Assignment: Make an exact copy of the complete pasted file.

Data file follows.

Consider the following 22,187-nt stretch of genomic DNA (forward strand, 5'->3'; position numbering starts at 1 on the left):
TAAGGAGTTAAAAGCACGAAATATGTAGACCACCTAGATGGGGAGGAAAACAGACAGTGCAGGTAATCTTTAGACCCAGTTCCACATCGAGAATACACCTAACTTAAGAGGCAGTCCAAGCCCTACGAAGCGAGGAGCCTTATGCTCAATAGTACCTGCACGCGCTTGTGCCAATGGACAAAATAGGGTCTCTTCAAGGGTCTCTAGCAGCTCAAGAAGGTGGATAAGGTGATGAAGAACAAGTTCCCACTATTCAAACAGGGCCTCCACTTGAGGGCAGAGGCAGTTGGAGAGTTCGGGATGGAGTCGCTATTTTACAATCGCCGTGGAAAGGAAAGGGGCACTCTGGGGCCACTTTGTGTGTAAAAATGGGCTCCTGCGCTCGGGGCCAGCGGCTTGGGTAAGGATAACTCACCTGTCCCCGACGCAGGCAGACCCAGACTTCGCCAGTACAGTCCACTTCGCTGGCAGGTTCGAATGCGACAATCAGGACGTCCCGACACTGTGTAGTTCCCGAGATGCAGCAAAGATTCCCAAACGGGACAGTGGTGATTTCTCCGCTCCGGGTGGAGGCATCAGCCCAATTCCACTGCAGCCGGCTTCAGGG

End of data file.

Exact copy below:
Consider the following 22,187-nt stretch of genomic DNA (forward strand, 5'->3'; position numbering starts at 1 on the left):
TAAGGAGTTAAAAGCACGAAATATGTAGACCACCTAGATGGGGAGGAAAACAGACAGTGCAGGTAATCTTTAGACCCAGTTCCACATCGAGAATACACCTAACTTAAGAGGCAGTCCAAGCCCTACGAAGCGAGGAGCCTTATGCTCAATAGTACCTGCACGCGCTTGTGCCAATGGACAAAATAGGGTCTCTTCAAGGGTCTCTAGCAGCTCAAGAAGGTGGATAAGGTGATGAAGAACAAGTTCCCACTATTCAAACAGGGCCTCCACTTGAGGGCAGAGGCAGTTGGAGAGTTCGGGATGGAGTCGCTATTTTACAATCGCCGTGGAAAGGAAAGGGGCACTCTGGGGCCACTTTGTGTGTAAAAATGGGCTCCTGCGCTCGGGGCCAGCGGCTTGGGTAAGGATAACTCACCTGTCCCCGACGCAGGCAGACCCAGACTTCGCCAGTACAGTCCACTTCGCTGGCAGGTTCGAATGCGACAATCAGGACGTCCCGACACTGTGTAGTTCCCGAGATGCAGCAAAGATTCCCAAACGGGACAGTGGTGATTTCTCCGCTCCGGGTGGAGGCATCAGCCCAATTCCACTGCAGCCGGCTTCAGGG